An Open Letter to ARES Volunteers

This letter is from Bob Turner, W6RHK, ARRL Orange County Section Emergency Coordinator:

May 30, 2014

Dear ARES Volunteer:

In an article by Mike Corey, KI1U, Emergency Preparedness Manager for the ARRL, in the June issue of QST he emphasized the public service aspect of the Amateur Radio Emergency Service (ARES). This article has caused some misconceptions regarding the future of the Amateur Radio Emergency Service (ARES) and I have received several inquiries from our Orange Section ARES volunteers regarding what this emphasis on public safety means for our organization. I reached out to Mike to get some clarification on the future of ARES.

This is what Mike has to say on the subject of public service and the future of ARES:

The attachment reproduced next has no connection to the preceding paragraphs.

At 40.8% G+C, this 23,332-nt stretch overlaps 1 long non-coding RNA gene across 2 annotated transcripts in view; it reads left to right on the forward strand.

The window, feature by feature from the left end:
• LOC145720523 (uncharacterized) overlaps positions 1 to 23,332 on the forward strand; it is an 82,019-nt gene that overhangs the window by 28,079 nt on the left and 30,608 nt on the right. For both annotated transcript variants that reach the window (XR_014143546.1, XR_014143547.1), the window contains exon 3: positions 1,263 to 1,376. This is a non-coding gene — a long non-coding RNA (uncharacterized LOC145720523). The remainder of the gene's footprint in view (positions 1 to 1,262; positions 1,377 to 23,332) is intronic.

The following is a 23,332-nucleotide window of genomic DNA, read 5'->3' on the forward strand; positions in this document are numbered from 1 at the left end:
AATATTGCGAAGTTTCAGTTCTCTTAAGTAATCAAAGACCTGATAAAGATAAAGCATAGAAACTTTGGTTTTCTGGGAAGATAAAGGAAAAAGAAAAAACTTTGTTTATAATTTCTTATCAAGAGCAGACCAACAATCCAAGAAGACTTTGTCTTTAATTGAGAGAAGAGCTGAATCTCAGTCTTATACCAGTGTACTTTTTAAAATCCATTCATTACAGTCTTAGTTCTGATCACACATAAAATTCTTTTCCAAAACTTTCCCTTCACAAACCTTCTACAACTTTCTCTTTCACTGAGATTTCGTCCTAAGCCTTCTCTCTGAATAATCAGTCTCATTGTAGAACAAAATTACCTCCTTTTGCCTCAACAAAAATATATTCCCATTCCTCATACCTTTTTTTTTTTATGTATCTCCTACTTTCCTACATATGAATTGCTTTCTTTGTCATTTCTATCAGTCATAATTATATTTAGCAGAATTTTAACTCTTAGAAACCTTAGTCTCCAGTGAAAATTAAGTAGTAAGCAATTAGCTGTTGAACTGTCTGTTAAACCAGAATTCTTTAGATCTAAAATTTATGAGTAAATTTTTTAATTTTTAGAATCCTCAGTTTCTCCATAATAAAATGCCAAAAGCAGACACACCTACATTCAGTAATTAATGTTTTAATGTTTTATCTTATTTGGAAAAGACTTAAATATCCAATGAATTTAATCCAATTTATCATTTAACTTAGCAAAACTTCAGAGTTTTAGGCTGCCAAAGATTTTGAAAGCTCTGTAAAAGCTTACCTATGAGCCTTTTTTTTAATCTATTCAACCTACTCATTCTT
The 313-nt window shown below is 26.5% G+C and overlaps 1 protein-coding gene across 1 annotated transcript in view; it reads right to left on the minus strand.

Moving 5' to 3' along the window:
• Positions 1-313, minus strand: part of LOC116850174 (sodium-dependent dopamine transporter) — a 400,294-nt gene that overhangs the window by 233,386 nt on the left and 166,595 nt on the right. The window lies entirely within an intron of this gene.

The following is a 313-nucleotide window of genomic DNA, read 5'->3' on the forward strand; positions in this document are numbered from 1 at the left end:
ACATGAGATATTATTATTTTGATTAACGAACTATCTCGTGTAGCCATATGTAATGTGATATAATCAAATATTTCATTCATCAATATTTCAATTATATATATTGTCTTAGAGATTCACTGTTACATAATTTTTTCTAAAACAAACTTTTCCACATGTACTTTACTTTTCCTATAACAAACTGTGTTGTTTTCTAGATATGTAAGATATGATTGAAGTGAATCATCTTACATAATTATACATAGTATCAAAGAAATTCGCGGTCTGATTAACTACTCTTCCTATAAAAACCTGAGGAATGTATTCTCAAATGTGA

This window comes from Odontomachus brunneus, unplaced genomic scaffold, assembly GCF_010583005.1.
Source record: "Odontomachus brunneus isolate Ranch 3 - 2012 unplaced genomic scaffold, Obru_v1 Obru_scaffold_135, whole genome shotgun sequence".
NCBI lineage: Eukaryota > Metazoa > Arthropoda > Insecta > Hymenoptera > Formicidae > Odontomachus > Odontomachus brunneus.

“Nothing is changing with ARES; it’s mission, name, field organization titles, etc. are all staying the same. The support ARRL gives to the emergency communications community is not changing. We continue working with organizations such as the Association of Public Safety Communications Official and the National Public Safety Telecommunications Council to make sure Amateur Radio has a strong voice. Additionally we are continuing our work with FEMA, National VOAD, the National Weather Service, the National Hurricane Center, and American Red Cross. And we are continuing to expand partnerships and look for resources and tools that can be used out in the field for ARES work.”